Last modified on June 26, 2020, at 21:42

Troxel v. Granville

In Troxel v. Granville, 530 U.S. 57 (2000), seven Justices of the U.S. Supreme Court recognized a constitutional right of parents to direct the upbringing of their own children, absent clear signs of unfitness.

Facts of the CaseEdit

Brad Troxel and Tommie Granville, residents of Washington state, were in a non-marital relationship, which produced two daughters, and ultimately ended in 1991. After the relationship ended, Brad lived with his parents (the girls' grandparents) and regularly brought his daughters home with him.

Tragically, Brad committed suicide in May 1993. Thereafter for a time the visits to the grandparents continued until Tommie informed them that she wanted to limit their visitation to one short visit per month with no overnight stays. In response the grandparents filed suit seeking visitation rights, under a Washington state statue which broadly allowed any person (whether related or not) to petition the court for visitation rights, and further allowed the court to decide if such rights were in the best interests of the child, and sought two overnight visitation weekends per month and two weeks of visitation in the summer. Notably, the grandparents never argued that Tommie was unfit as a parent.

Lower Court RulingsEdit

The Washington Superior Court for the county ruled and entered a decree for one overnight visitation per month, one week per summer, and four hours on each of the petitioning grandparents' birthdays. Tommie appealed the decision; in the interim she married and her husband formally adopted her daughters.

The Washington Court of Appeals reversed, stating that the grandparents had no standing to seek visitation absent a custody hearing; though the court stated that a limitation on non-parental visitation was consistent with the fundamental rights of parents in caring for their children, it did not rule on the constitutionality of the statute.

The Washington Supreme Court upheld the appellate court's ruling; though it disagreed with the appellate court's reasoning on the statute, it stated that the statute was inconsistent with the United States Constitution, in that it was overly broad and interfered with the parent's right to raise his/her children absent a showing of harm. The Troxels then appealed to the United States Supreme Court which granted certiorari.

Supreme Court RulingEdit

The U.S. Supreme Court affirmed the Washington Supreme Court's ruling. It did so on a plurality decision, with some incredibly unusual alignments among the Justices:

  • Justice Sandra Day O'Connor authored the opinion, joined by Chief Justice William Rehnquist and Justices Ruth Bader Ginsburg and Stephen Breyer, ruling that the state statue as applied interfered with Tommie Granville's right to make decisions regarding the care of her children.
  • Justice David Souter wrote a concurring opinion, arguing that the Washington Supreme Court's second basis for invalidating the statute -- that it was overbroad -- was consistent with prior SCOTUS cases, and that ended the case with no need to opine further.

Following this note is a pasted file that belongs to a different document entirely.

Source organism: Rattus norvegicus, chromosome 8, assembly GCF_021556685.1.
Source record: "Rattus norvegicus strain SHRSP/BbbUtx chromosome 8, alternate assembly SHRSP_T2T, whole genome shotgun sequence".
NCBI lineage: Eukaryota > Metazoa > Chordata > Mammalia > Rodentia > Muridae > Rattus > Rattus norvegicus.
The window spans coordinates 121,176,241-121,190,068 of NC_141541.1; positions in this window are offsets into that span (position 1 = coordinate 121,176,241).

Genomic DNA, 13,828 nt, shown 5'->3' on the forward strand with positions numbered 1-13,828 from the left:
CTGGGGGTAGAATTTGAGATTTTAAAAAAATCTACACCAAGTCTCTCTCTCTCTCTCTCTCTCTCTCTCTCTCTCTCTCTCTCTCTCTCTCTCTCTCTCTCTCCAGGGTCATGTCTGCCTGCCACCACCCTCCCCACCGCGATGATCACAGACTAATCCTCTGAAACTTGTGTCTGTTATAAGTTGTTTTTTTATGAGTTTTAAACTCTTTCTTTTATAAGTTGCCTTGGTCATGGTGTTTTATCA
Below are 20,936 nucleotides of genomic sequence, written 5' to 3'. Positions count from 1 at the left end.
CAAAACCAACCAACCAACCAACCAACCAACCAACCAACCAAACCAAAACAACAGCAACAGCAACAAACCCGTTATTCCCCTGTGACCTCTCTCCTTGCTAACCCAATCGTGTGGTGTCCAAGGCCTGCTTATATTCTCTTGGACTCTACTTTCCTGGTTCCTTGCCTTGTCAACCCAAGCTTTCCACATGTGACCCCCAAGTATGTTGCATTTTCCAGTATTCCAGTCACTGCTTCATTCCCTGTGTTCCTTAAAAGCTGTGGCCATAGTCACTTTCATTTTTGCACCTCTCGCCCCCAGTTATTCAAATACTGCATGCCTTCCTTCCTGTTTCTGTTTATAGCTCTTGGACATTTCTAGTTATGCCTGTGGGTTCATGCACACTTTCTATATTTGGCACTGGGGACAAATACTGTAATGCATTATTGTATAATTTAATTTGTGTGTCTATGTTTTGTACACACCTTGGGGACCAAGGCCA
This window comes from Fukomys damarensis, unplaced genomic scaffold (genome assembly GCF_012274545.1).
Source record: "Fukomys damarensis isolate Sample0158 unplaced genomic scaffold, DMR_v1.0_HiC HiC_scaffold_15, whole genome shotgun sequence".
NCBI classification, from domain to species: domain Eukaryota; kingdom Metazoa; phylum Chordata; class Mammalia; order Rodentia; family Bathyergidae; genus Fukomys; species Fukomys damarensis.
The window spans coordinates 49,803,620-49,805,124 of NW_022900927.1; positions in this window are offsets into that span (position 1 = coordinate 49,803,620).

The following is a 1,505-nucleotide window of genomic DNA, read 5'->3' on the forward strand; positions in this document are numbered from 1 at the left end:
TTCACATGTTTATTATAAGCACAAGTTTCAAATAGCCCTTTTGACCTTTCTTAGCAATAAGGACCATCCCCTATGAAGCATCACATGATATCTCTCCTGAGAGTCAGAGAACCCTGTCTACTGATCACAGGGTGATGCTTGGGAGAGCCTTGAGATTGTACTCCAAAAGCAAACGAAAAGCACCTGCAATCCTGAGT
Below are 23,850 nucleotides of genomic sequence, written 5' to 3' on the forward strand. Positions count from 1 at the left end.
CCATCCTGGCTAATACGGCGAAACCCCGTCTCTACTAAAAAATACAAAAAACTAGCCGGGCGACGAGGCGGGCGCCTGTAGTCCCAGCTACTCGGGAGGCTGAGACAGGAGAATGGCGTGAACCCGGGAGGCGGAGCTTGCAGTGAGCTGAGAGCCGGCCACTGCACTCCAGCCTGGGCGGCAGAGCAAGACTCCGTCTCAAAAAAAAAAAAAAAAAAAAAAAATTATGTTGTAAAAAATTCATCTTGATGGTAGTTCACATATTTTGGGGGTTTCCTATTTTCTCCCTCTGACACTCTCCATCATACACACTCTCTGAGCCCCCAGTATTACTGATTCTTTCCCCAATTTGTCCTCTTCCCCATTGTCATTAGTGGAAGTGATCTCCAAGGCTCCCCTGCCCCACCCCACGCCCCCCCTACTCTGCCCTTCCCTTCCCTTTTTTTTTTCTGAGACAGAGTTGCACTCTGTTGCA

• Justice Clarence Thomas wrote a separate concurring opinion, arguing that strict scrutiny was the appropriate standard of review to apply to infringements of fundamental rights, and the State had no compelling interest in interfering with the rights of a fit parent.
  • Justice John Paul Stevens wrote a dissenting opinion, arguing that the Court should have not granted certiorari on a case where a state Supreme Court ruling would merely require its Legislature to draft a better statute, but then argued that the statue was not facially invalid, that the appellate courts did not adequately review the facts of the case, and that he would suggest remand to require them to do so. He further argued that the Court has never held the parent-child relationship to be "so inflexible as to establish a rigid constitutional shield, protecting every arbitrary parental decision from challenge absent a threshold finding of harm" and that the interests of the child should be considered as well.
  • Justice Antonin Scalia wrote a separate dissenting opinion, arguing that the Court's ruling would "be ushering in a new regime of judicially prescribed, and federally prescribed, family law", an area where Federal courts would be no better than state legislatures, but at least the state legislatures would do more harm in a specific area, could more quickly reverse their decision, and were accountable to the people. Scalia wrote:
"In my view, a right of parents to direct the upbringing of their children is among the "unalienable Rights" with which the Declaration of Independence proclaims "all Men ... are endowed by their Creator." And in my view that right is also among the "othe[r] [rights] retained by the people" which the Ninth Amendment says the Constitution’s enumeration of rights "shall not be construed to deny or disparage."[1]
  • Justice Anthony Kennedy wrote another separate dissenting opinion, arguing that the state Supreme Court's decision invalidating the statute was itself overbroad.

ReferencesEdit

  1. ↑ http://www.law.cornell.edu/supct/html/99-138.ZD1.html